The hard, brown coconut you find in the produce section of the supermarket is actually the stone of a mature coconut fruit, similar to a peach stone. When you crack open the coconut, you will see a thin coating surrounding the inner flesh, then the white, coconut meat. This fiber-rich coconut meat aids in digestion and provides iron and other minerals to your diet, but be aware that it is high in fat.
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Calories and Fat
One medium-sized coconut weighing about 397 grams has 1,405 calories. If you cut the coconut meat into about 2-inch pieces, the calorie count is 159 per piece. The total fat in one coconut is about 133 grams. One 2-inch piece has approximately 15 grams of total fat with 13 grams of saturated fat. According to the American Heart Association, if you follow a 2,000-calorie-per-day diet, you can eat up to 78 grams of total fat each day, but no more than 16 grams of these fats should be saturated fat. Since coconut is high in saturated fat, limit your coconut intake to small portions served with a balanced diet.
High Fiber and Zero Cholesterol
Fiber-rich foods help control your blood sugar and cholesterol, plus keep you full longer. The recommended daily intake of fiber is about 25 grams for women and 38 grams for men. A 2-inch piece of coconut provides you with 4 grams of dietary fiber. The whole coconut has almost 36 grams of fiber. The American Heart Association recommends eating more fiber because it could lower your risk of stroke and high blood pressure. The high fiber and zero cholesterol in coconut provide you with a heart-healthy food to complement your diet.
Iron and Other Minerals
A serving of coconut adds almost 2 milligrams of iron to your diet, which is about 11 percent of the recommended daily intake. Your metabolism uses iron to help carry oxygen through your bloodstream to all parts of your body. Coconut also provides 160 milligrams of potassium, which helps regulate your heartbeat, and 51 milligrams of phosphorus for strengthening your teeth and skeletal system Coconut has only minimal vitamin content.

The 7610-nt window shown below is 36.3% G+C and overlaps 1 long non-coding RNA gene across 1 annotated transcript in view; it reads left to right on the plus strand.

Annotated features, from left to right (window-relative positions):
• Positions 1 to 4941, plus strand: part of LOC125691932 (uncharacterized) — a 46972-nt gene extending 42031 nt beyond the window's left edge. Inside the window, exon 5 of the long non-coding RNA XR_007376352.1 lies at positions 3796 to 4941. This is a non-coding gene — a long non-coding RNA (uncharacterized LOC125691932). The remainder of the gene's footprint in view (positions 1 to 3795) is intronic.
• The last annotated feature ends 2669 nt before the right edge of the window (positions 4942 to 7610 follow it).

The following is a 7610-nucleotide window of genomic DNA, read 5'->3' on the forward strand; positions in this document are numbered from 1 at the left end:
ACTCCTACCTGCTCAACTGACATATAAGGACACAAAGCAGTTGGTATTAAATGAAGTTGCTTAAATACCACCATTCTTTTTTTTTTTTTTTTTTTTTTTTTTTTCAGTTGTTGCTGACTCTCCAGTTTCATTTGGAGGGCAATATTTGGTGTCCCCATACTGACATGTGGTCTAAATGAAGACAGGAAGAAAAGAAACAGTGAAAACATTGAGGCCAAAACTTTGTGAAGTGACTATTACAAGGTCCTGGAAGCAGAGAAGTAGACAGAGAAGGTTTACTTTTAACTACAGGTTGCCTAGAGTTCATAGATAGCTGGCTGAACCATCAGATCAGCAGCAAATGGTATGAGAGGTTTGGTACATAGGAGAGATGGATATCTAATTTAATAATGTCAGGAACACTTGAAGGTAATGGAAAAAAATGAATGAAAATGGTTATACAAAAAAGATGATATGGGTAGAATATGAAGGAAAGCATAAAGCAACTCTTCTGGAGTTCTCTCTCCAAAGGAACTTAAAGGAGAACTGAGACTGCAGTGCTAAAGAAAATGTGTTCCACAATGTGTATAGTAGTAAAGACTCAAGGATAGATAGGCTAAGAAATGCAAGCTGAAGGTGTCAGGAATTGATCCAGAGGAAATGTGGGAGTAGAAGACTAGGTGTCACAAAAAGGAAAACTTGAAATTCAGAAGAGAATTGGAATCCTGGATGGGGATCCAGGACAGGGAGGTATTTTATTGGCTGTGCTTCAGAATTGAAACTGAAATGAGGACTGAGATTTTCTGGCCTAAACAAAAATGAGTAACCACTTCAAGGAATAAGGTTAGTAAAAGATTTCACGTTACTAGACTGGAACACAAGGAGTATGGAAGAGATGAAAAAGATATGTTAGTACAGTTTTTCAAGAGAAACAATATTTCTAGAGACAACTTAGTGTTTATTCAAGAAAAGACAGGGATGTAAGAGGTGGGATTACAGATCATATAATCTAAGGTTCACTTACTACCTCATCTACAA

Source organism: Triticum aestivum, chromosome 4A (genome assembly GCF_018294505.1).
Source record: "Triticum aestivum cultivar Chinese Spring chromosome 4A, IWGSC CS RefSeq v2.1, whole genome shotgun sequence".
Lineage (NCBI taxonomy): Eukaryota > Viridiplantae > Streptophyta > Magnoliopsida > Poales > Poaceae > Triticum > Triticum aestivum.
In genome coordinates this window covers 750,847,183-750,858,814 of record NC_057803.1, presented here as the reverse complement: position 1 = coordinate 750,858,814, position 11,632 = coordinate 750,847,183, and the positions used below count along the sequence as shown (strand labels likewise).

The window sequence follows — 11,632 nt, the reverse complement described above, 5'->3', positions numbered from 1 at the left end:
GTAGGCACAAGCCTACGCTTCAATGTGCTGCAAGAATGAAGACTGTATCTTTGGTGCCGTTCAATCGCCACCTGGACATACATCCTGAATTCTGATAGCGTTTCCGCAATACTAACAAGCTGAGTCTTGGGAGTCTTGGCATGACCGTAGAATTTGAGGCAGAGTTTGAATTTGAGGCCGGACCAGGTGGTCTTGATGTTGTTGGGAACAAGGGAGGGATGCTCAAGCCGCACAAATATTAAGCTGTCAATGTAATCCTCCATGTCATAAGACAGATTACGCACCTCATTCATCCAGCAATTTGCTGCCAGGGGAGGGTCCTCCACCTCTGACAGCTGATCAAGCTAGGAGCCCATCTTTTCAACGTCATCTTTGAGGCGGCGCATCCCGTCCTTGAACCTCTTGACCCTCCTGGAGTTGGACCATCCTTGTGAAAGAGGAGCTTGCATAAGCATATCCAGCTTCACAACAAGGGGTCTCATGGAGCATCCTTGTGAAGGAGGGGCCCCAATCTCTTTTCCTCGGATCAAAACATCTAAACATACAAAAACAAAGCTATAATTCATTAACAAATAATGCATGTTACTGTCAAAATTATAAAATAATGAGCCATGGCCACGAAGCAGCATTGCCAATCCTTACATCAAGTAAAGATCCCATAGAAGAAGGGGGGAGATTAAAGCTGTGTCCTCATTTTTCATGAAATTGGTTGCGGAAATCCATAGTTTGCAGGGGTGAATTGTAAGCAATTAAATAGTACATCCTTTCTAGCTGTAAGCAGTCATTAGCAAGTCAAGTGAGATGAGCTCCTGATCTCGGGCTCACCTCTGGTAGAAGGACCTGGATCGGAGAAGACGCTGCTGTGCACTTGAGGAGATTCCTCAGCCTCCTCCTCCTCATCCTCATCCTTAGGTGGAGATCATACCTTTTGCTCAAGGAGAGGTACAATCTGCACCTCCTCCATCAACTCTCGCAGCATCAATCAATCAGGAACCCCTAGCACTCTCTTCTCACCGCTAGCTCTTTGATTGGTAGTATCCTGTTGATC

Incorporate coconut into your diet by adding shredded or shaved coconut meat to fruit salads, yogurt, garden salads and vegetables. Combine shredded coconut with breadcrumbs as a coating for baked chicken and fish. Shaved coconut or cubed coconut makes a nutritious snack when combined with cashews, almonds, dried cranberries and sunflower seeds. You can make homemade coconut milk for drinking or cooking by blending water and coconut together and squeezing it through cheesecloth.
- Coconut, Its Role in Health; Wendy Snowdon et al.
- University of California, Los Angeles: Coconut, Plant of Many Uses
- USDA National Nutrient Database: Nuts, Coconut Meat, Raw
- American Heart Association: Frequently Asked Questions About Fats
- American Heart Association: Planning High Fiber Meals -- The Fiber Factor
- Institute of Medicine: Dietary Reference Intakes (DRIs): Estimated Average Requirements
- American Heart Association: Eating More Fiber May Lower Risk of First-Time Stroke
- Harvard Health Publications: Listing of Vitamins